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Consolidation, Sort Of
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Consolidation, Sort Of

2024 isn’t 2016.

Florida Gov. Ron DeSantis, Vivek Ramaswamy, and former UN Ambassador Nikki Haley speak with Bob Vander Plaats, president and CEO of The Family Leader, at the Thanksgiving Family Forum in Des Moines, Iowa, on November 17, 2023. (Photo by Jim Vondruska/Getty Images)

It feels strange to celebrate the consolidation of the anti-Trump Republican field at a moment when a three-candidate race in Iowa has never seemed more certain.

After all, the point of consolidating the field is to produce a two-candidate race. Trump vs. Not Trump, right? When the frontrunner is polling at 46 percent in the early states, the only way to beat him is for a single challenger to win the other 55. When there are two challengers, each of them credible, the math is insuperable.

A prisoner’s dilemma among conservatives made consolidation impossible in 2016. On this date eight years ago, three Trump alternatives were polling north of 12 percent; the second-place candidate, Ben Carson, was just 9 points behind the frontrunner. Marco Rubio and Ted Cruz were each gaining ground in national surveys, and even prominent also-rans like Jeb Bush and John Kasich could argue, vaguely plausibly, that their numbers would rise as Iowa approached and Republican primary voters started getting serious about the race.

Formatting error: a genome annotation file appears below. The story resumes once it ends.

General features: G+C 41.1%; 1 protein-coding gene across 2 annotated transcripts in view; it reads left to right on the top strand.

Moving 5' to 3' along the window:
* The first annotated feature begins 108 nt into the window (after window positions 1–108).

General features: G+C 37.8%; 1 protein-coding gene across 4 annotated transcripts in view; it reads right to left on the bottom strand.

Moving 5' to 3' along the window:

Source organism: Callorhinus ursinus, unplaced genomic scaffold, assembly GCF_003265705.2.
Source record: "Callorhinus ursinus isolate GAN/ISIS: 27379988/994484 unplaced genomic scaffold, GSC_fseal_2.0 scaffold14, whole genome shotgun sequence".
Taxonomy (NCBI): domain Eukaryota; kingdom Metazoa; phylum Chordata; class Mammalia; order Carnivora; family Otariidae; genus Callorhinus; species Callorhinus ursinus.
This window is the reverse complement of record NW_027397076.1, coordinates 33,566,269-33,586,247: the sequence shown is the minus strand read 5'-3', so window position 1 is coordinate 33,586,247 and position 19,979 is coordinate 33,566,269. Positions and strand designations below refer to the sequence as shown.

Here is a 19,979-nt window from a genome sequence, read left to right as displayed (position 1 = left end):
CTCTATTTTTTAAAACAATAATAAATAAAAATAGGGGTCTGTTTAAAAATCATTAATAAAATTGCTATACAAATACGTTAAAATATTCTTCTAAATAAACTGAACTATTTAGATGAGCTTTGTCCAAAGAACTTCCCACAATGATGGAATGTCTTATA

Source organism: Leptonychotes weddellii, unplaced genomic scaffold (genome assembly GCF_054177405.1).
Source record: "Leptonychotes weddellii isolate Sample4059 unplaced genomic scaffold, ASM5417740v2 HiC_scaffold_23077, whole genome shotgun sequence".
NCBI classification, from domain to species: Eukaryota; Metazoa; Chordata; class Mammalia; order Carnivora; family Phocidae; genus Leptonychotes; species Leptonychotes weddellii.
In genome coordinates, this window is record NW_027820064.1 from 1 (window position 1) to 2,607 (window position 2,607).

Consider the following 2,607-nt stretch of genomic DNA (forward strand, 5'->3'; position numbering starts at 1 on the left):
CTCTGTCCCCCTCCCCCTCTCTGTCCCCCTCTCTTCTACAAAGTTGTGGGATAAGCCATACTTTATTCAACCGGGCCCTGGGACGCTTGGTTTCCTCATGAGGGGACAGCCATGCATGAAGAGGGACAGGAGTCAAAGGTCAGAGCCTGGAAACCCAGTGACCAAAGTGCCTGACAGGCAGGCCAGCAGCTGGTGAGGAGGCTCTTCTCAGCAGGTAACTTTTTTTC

Everyone involved had reason to believe they might emerge as the One True Challenger to Trump, so no one had a reason to drop out early. And no one ever considered a serious contender, save poor Scott Walker, did. You know how that primary turned out.

Incredibly, the 2024 campaign has looked for months like it might be a replay of 2016. Watching Republican candidates let a collective-action problem pave Trump’s path to power once was maddening. Watching them repeat the mistake risked sending some of us to the loony bin.

The first Republican primary debate in late August featured eight candidates, six of whom (sorry Asa and Doug) looked hypothetically capable of gaining a bit of traction in one or more of the early states. There were no less than four credible-ish presidential nominees in former VP Mike Pence, MAGA heir apparent Ron DeSantis, Sen. Tim Scott, and former Gov. Nikki Haley. Even the wild cards, Chris Christie and Vivek Ramaswamy, were gifted performers with a knack for political pugilism.

It was easy to imagine each of them sitting at 8 to 10 percent in late November, just enough to feed their fantasies of emerging as Trump’s One True Challenger in the home stretch to Iowa and New Hampshire. Donors and early state kingmakers would stay on the sidelines, paralyzed by the muddle among the also-rans and fearful of alienating Trump by endorsing a rival. A prisoner’s dilemma was about to send him sailing to the nomination again.